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NEGLIGENCE PROSECUTION OVER NORWICH GRANDMOTHERS DEATH IN IRON GATE ACCIDENT

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Grandmother, 56, was crushed to death when a heavy iron gate came off its tracks and fell on her in front of her young granddaughter

  • Jill Lunn had a heart attack while underneath the third-of-a-tonne gate
  • The 56-year-old was pulling the automatic gate, which were not working
  • Prosecutors at Norwich Crown Court say there was no safety-stop device
  • Robert Churchyard denies manslaughter by gross negligence
  • His then-employers have already admitted breaching safety regulations
A grandmother was crushed to death in front of her young granddaughter by a heavy iron gate which wasn't fitted with safety stoppers, a court has heard. Jill Lunn, 56, was killed when the remote-controlled gate, which weighed a third of a tonne, fell on her in a 'wholly preventable tragedy' three years ago. She tried to get the motor-powered gate to close automatically but when it wouldn't, she pushed and pulled it, causing it to fall from its tracks.

Norwich Crown Court heard how the tragedy, on April 17, 2013, happened just over a month after the gate was installed.

The automatic gate failed to operate properly on March 22 and a few days later gate fitter Robert Churchyard, 51, was called to the house to fix it.

The experienced gate fitter, who had been in the job for 20 years, denies charges of manslaughter by gross negligence and of an employee breaching general duty at work.

Prosecutor Andrew Jackson said: “Mrs Jill Lunn, who had lived at the house with her daughter and son-in-law, arrived home in her car. She had been out with to pick up her grandchild. When she drove onto the driveway the gate was already open. She drove through onto the driveway leaving the small grandchild in her car. She tried to get the gate to close automatically but it wouldn't work automatically and so she over-rode the automatic mechanism on the motor so that she closed it manually. Having done that, overriding the motor, she began to pull that heavy iron gate closed along its track. It gathered momentum on the track, she pulled and pushed it and tragically we see as the gate closed to its full extent it fell”.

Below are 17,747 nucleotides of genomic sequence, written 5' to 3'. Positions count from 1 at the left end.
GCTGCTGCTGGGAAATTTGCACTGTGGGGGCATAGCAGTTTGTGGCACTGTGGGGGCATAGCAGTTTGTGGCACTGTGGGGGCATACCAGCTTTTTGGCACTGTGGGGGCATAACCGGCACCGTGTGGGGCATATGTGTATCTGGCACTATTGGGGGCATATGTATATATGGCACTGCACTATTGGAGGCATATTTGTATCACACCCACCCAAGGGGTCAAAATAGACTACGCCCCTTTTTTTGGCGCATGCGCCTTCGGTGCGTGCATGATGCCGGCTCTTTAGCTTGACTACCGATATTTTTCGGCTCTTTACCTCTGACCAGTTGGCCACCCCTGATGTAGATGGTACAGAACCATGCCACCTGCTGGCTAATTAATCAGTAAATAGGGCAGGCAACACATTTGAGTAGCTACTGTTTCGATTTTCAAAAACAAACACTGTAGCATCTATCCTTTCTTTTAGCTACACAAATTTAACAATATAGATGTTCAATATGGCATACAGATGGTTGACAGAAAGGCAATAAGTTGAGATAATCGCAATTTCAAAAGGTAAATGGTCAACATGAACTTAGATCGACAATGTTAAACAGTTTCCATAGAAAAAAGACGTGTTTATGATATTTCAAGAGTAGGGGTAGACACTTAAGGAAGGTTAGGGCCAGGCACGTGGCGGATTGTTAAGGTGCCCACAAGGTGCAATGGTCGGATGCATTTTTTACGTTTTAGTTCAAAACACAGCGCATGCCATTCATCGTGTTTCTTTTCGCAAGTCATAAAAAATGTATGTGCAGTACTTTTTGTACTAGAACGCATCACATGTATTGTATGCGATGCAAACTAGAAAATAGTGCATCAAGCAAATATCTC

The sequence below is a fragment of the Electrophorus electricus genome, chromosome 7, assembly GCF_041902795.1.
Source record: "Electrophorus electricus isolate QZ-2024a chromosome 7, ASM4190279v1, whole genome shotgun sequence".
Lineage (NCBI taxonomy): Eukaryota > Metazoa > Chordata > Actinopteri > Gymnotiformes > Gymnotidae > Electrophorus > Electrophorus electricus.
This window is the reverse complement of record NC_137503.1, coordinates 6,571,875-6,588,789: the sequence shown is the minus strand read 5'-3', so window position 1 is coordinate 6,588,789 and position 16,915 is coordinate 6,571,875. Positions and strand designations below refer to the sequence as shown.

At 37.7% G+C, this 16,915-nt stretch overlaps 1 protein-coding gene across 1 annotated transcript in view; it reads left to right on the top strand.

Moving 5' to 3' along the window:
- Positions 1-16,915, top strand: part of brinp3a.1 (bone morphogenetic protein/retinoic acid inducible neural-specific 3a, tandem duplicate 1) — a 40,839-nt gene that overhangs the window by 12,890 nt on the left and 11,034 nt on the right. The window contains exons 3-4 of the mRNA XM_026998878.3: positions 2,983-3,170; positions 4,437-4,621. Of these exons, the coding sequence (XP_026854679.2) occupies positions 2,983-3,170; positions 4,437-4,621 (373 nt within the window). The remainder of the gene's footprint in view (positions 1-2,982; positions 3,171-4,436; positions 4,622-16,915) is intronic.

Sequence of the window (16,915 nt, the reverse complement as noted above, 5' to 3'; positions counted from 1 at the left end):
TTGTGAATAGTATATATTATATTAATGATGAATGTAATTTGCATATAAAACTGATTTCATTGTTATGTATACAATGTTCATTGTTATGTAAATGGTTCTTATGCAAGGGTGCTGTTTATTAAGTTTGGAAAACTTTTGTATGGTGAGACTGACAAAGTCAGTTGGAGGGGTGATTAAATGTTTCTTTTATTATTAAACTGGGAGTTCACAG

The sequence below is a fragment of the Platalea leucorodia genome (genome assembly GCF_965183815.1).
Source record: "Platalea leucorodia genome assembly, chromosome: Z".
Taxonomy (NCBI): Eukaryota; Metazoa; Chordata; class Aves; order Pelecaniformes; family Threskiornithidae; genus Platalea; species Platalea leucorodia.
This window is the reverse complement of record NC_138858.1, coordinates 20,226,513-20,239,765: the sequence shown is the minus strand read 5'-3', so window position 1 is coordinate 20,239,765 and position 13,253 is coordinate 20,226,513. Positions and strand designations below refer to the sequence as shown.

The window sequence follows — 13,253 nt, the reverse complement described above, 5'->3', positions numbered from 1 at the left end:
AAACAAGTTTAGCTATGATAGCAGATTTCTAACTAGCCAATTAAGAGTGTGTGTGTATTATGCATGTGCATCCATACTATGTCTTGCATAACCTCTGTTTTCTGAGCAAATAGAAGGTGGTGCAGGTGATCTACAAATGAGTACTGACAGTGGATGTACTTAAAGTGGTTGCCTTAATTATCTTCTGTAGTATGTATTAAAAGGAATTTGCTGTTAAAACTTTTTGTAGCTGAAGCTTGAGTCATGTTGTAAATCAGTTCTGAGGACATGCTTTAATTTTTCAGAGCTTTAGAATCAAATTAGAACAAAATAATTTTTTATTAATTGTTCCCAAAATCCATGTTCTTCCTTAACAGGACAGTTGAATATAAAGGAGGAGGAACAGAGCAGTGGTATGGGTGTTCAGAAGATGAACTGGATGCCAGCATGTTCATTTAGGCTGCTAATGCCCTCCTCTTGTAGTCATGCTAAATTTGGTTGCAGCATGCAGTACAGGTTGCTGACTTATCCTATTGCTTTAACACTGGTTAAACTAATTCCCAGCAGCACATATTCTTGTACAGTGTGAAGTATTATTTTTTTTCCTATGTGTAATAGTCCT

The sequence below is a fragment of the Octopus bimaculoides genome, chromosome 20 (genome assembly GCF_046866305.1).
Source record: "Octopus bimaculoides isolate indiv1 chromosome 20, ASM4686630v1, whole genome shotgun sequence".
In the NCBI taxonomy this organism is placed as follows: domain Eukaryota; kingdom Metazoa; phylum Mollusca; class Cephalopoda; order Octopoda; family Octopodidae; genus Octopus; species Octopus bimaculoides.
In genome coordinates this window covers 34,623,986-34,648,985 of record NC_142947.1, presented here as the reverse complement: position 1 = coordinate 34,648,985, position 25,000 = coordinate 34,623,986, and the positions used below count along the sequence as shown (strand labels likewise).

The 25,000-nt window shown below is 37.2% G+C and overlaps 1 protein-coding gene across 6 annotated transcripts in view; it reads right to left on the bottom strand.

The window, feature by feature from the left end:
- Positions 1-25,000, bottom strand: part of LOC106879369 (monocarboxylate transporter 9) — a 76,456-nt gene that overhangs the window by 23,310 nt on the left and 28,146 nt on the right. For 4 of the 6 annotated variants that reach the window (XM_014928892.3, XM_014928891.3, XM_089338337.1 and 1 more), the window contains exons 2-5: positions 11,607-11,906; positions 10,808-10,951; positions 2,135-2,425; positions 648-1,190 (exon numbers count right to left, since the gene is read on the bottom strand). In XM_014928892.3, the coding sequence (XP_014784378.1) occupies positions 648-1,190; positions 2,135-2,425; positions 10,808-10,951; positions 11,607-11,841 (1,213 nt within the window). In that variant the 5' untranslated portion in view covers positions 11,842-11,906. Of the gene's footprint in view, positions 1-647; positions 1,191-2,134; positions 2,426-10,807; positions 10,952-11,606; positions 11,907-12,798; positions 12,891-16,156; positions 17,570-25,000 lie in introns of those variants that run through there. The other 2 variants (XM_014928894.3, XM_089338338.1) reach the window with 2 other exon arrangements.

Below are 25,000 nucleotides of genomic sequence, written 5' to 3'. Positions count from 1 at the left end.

“Tragically that third of a tonne gate fell directly upon Mrs Lunn and it crushed her to death. That tragedy, the prosecution say, could have been prevented by means of simple stop devices attached to the gate or track upon which it ran.’

The jury of eight women and four men heard how Mrs Lunn lived in the small annexe of her daughter Jayne Shannon's home, in Blofield Heath, East Norfolk. They were shown CCTV footage showing Mrs Lunn pulling the large gate shut across a large paved driveway, surrounded by high brick walls.

It was a single gate which was designed to appear as two gates and covered a space of three and a half metres (12ft) - costing the Shannon's more than £10,300 after finding a company online. The footage, taken shortly after 6.30pm, cut away just as the black iron gate started to fall. Mrs Lunn died of a heart attack after being crushed by the weight of the gate and was discovered by a passer by, the court heard on Monday.

Mr Jackson added: “Mrs Jill Lunn was crushed beneath the weight of that gate. 'She suffered a heart attack in that episode and tragically and sadly she died beneath that gate. She was effectively crushed to death.”